9. fugarwi7- I just cut out the profile (paper) and stick it on a sheet of aluminum / Lexan / perspex and do a rough cut around th outline with snips or scissors, then use a disc sander to sand up to the lines. They last for years, you can also drill a small hole for the eye placment and then just mark the blank (through the hole) with a pencil for later drilling. As long as your timber is square you can reverse the template and mark the other side, so the eye marks should be perfect - Ah ! but nothing ever is. pete
  10. My permanent templates are similar, except I make them out of 1/8" plywood from the hobby store. I trace the outline rough cut it out with a scroll saw and finish edges on the belt sander. I drill the eye holes and cut the lip slot so when I lay it over the blank it is easy to mark.

  11. eyesman_01

    eyesman_01 getting wEYESer every day

    So far I'm using the paper templates. I fill a page with a specific bait, make copies as I need them, then cut and paste. I too have thought about the aluminum/lexan aspect, and will probably go that route eventually. However, I'll have to make 2 of each size, as I'm using 2 different lip configurations for each size... one for shallow diver, and one for deep. It will still beat cutting and pasting.
  12. fugarwi7

    fugarwi7 Lumberjack

    Thanks guys...I was hoping I was going the right direction with this...eyesman...sounds like we're working on a similar plan for those pesky eye's.
  13. Pete, don't worry about topics, just keep posting. You provide a ton of info and I've already picked up a few pointers from this thread. :D

    I have some templates cut from wood, but most I store on my computer so I can resize them, making them bigger or smaller, or just longer or wider.

    I like the idea of a Lexan or thin plywood template with a traceable lip slot and eye notch. I vary my bait sizes frequently, but it would be nice to have my standards streamlined that way too.
  14. eyesman_01

    eyesman_01 getting wEYESer every day

    You betcha! They're really the only species I fish for anymore, so my whole boat/tackle set-up is based with that in mind. I figure the more variety I have to throw at 'em, the greater the chance I have of catching my limit.

    To get back to the original subject of this post...

    I start with the template, cut out the shape and lip slot, drill holes for the hooks and line tie while it is still flat to get a centerline. I also drill a hole all the way through to align the eyes at this time. Vince, you said you need a drill press. I know you can get a small cheap 5-speed at Menards for around $60. That's what I have, burnt the motor up and adapted a blower motor to fit til I can buy another. You guys would laugh at the tools I've adapted to make these baits. I adapted an old jigsaw to "tabletop" style to get a good square lip slot. Adapted an old burnt up hand belt sander to a blower motor for a tabletop model. I'll have to post pics some time.

    Shaping, I start bevelling the nose and tail on the belt sander to narrow them down, then start on the corners, usually starting with the tail end of the bait, keeping each side as even as possible, til it is down enough to round to the shape I want, then I work the head the same way. Middle body is last, to get the flow from one end to the other. Then I install the screw eyes, and prime or foil, depending on the finish. Kinda got myself into a routine so each is shaped as close as possible to the next. Takes some time, but relaxing.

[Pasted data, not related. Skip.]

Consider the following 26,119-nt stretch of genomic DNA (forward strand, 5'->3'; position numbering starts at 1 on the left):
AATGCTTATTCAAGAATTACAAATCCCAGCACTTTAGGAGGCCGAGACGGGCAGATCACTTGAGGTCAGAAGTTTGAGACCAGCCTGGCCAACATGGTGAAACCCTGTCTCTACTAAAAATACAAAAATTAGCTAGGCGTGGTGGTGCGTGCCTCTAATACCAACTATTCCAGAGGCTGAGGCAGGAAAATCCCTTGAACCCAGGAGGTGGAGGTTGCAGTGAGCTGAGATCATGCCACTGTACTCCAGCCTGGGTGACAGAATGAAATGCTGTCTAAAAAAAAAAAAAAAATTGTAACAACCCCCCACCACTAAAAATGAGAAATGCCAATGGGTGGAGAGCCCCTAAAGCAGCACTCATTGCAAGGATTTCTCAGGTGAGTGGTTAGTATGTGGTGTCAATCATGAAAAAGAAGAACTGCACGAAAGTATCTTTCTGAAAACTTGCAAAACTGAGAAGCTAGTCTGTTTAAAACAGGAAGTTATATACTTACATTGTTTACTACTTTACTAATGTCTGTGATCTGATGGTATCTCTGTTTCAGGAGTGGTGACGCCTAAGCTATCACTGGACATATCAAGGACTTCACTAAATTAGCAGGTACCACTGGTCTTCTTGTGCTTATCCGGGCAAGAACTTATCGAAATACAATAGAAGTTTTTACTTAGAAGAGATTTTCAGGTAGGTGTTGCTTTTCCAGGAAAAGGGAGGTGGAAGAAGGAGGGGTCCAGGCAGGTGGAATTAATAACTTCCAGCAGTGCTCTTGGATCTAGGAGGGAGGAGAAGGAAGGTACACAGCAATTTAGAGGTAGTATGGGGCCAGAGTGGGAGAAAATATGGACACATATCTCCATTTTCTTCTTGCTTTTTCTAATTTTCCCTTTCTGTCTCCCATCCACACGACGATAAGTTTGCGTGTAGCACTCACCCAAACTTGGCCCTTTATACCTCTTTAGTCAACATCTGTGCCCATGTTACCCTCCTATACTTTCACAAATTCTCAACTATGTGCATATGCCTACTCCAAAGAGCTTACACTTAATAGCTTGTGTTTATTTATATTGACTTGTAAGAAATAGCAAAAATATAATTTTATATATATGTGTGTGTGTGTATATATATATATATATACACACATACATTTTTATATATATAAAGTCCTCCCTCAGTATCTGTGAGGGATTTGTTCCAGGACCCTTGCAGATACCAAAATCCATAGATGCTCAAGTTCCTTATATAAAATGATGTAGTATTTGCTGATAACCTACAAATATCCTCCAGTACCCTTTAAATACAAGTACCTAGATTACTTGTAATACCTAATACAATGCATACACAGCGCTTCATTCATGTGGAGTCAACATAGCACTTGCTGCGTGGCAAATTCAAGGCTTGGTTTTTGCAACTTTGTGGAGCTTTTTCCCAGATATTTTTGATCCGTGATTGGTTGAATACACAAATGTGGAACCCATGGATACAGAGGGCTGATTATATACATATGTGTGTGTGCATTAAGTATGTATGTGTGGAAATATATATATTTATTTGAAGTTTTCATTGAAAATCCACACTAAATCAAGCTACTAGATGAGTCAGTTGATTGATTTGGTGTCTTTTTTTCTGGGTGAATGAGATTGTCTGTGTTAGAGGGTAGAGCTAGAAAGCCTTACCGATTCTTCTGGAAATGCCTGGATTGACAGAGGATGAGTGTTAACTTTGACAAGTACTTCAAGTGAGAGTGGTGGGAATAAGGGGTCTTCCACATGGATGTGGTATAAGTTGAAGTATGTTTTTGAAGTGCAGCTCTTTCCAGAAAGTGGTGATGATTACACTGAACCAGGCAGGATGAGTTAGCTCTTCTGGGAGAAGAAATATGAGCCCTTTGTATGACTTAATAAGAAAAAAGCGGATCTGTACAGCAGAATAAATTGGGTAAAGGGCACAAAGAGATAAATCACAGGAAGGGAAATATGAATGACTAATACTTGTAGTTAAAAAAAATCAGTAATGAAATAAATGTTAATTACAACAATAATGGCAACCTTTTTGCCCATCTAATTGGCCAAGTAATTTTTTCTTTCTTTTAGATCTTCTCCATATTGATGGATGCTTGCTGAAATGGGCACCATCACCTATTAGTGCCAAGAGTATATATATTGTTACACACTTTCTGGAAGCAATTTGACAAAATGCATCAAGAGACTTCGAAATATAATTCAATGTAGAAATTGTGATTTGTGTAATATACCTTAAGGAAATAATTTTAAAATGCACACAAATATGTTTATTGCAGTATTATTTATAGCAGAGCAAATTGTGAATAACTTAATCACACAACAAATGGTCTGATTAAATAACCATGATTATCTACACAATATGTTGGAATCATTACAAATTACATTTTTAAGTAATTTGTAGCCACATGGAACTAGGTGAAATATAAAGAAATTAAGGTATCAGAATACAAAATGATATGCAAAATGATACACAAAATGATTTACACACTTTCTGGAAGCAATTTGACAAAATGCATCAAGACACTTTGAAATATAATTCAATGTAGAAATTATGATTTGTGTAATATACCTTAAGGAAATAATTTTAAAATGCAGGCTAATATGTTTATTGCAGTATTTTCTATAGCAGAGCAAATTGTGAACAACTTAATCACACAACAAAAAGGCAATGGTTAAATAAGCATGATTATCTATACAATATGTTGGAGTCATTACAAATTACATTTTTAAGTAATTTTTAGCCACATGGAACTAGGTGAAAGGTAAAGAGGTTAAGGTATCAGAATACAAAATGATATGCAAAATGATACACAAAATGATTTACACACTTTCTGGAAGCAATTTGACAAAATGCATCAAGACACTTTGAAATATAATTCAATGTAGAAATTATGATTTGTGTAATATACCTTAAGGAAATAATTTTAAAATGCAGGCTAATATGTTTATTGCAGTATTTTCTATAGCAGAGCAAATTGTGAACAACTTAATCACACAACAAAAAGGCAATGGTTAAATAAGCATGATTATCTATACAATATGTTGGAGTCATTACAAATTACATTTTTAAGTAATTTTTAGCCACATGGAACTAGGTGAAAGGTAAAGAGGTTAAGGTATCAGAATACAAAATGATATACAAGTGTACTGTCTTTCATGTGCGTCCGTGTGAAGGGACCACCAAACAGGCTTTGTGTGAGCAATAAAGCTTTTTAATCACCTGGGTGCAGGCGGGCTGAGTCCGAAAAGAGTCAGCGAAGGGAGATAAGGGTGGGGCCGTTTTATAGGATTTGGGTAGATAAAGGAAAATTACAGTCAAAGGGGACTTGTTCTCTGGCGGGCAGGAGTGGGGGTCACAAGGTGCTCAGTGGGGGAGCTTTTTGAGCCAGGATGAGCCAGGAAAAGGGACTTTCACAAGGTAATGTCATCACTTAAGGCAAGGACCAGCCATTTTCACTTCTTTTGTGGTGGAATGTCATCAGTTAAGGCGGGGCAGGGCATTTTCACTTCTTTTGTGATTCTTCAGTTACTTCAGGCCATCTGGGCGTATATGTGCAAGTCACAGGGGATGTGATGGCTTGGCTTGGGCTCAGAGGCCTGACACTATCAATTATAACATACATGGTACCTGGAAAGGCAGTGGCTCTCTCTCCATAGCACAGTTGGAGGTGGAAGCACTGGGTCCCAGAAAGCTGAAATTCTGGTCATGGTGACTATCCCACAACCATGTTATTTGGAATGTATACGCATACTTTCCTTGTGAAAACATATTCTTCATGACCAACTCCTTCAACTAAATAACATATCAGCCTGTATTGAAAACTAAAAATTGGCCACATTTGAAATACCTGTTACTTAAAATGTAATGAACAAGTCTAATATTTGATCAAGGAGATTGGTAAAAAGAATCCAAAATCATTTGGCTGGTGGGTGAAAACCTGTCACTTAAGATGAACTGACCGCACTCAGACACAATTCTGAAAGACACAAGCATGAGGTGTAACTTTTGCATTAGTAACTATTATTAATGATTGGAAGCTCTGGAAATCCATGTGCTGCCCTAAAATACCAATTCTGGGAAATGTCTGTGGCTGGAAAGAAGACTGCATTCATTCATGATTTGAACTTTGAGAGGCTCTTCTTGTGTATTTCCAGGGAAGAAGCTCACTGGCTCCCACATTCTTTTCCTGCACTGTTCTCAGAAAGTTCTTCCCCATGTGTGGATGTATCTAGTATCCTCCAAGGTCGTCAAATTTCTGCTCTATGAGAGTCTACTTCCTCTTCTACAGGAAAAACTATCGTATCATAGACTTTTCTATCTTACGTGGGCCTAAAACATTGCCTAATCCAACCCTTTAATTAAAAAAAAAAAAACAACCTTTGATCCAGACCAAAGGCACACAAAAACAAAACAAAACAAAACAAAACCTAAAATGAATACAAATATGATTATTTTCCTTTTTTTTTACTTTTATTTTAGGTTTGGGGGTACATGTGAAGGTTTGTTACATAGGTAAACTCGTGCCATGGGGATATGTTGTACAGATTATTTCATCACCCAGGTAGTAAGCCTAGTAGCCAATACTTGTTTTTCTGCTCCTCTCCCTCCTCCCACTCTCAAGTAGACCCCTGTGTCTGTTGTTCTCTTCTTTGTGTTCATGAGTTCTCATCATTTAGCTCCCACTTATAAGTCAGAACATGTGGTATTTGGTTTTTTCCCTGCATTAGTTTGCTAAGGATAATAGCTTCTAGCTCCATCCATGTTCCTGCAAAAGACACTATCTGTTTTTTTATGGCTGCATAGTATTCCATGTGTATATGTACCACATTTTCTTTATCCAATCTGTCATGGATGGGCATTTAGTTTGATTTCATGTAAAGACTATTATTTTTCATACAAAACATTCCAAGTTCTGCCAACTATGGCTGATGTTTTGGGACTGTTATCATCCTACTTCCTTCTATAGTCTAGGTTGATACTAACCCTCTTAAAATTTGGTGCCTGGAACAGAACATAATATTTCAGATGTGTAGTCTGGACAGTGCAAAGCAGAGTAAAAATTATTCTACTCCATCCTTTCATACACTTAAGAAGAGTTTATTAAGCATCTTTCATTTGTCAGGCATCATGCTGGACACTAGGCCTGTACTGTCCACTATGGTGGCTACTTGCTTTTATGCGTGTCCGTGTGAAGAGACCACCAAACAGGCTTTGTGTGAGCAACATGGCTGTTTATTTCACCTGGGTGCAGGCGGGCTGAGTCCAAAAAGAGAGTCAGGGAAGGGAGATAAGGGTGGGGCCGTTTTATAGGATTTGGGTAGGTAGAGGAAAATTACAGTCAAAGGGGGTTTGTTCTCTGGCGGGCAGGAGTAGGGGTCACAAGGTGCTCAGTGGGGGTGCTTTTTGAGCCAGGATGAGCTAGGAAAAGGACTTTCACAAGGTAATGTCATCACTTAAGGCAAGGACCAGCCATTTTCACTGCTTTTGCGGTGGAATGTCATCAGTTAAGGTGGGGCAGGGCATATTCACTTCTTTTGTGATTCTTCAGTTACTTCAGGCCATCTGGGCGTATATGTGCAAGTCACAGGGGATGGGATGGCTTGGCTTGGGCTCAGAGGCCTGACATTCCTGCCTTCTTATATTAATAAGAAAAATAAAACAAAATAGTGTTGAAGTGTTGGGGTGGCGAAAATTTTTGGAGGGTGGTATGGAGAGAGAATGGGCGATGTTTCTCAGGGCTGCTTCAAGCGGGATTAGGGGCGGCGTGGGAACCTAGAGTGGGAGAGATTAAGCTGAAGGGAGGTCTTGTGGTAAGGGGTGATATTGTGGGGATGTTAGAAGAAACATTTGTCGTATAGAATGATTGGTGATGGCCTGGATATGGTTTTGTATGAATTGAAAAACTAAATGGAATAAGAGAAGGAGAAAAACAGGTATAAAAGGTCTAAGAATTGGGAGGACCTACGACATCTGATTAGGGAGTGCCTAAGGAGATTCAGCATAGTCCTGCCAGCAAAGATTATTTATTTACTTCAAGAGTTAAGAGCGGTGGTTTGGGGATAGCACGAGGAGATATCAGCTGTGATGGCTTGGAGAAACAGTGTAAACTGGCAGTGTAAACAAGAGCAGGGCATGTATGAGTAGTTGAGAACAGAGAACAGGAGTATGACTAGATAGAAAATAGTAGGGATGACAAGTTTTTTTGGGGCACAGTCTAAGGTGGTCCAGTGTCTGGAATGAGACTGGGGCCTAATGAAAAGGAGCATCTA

15. That sounds like a good price point for all the more use I'll give it. I only have a few drilling applications. I need to drill the eyes pilot holes and I'd like to try drilling out the bodies of my Slopeheads so that I can fill them with metal sleeves and bb's for a pronounced rattle effect.

    Do they have a mail order catalog?

    (I love threads like this because one thing leads to another and all kinds of good tips get posted:D )
  16. BEWARE Vince- I have a 6' all singing all dancing, pedastal cheapo, the motor burned out and I had to strap on a washing machine motor, then one of the belts broke and I could not find a replacment so had to make a leather one- some times it's just not worth buying cheap tools. Pete
  17. Its a lot of work but fun when you catch-em on your own lures!

    We made the Tomahawk weight foreward spinners,the Walleye Whacker single hook harness's,the Tomahawk Jigs,and array of panfish jigs.
  18. eyesman_01

    eyesman_01 getting wEYESer every day

    Vince, Menards is one of our local Home Improvement stores, like Lowes or Home Depot. Big chain around here, but I don't know how far out they spread, and I don't believe they have a mail order catalog. The drill press is just like the one rjbass posted except red and white. Just their generic version. Not good for heavy work but would probably do for no more than you need it for. Like Pete said, they are cheap though.
  19. Pete you are full of info............. I have learned so much from your posts. Believe me I am very very new to this whole thing. Vince got into this about a year ago. I'll get him back!!!!!!!!!!!!!!!!! LOL

    I have been taking scrap pcs of countertop laminate to use as my templates. I will mark the lip angles and weighting postions on them.

    I have been using a band saw and table top combination sander to shape the lures. The walleye sized baits are all power sanded. I will finish them off with an electric palm sander.
    Musky baits I will use a hand router to round the edges.

    You can use a band saw for more than a flat side cut. You can stand the bait up in a running postion and cut a taper from head to tail also. BE CAREFULL! go slow and steady. It helps having to sand as much.